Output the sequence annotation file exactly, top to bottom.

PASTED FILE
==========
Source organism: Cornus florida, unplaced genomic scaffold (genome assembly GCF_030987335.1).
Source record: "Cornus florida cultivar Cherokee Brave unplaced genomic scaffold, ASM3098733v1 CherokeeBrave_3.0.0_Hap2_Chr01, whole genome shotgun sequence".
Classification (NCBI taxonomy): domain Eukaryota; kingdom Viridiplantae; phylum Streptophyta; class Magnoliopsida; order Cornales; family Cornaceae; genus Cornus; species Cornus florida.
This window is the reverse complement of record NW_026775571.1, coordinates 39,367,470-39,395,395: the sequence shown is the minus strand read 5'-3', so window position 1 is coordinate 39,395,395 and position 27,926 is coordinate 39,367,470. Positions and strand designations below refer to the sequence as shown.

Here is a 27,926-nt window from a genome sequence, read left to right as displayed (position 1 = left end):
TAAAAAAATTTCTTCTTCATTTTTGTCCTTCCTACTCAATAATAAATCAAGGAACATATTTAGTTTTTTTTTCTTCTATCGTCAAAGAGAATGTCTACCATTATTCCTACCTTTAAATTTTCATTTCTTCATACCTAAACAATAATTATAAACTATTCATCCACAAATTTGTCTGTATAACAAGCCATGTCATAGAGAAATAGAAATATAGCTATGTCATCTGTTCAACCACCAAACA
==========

Source organism: Cornus florida, unplaced genomic scaffold (genome assembly GCF_030987335.1).
Source record: "Cornus florida cultivar Cherokee Brave unplaced genomic scaffold, ASM3098733v1 CherokeeBrave_3.0.0_Hap2_Chr01, whole genome shotgun sequence".
Classification (NCBI taxonomy): domain Eukaryota; kingdom Viridiplantae; phylum Streptophyta; class Magnoliopsida; order Cornales; family Cornaceae; genus Cornus; species Cornus florida.
This window is the reverse complement of record NW_026775571.1, coordinates 39,367,470-39,395,395: the sequence shown is the minus strand read 5'-3', so window position 1 is coordinate 39,395,395 and position 27,926 is coordinate 39,367,470. Positions and strand designations below refer to the sequence as shown.

Here is a 27,926-nt window from a genome sequence, read left to right as displayed (position 1 = left end):
TAAAAAAATTTCTTCTTCATTTTTGTCCTTCCTACTCAATAATAAATCAAGGAACATATTTAGTTTTTTTTTCTTCTATCGTCAAAGAGAATGTCTACCATTATTCCTACCTTTAAATTTTCATTTCTTCATACCTAAACAATAATTATAAACTATTCATCCACAAATTTGTCTGTATAACAAGCCATGTCATAGAGAAATAGAAATATAGCTATGTCATCTGTTCAACCACCAAACA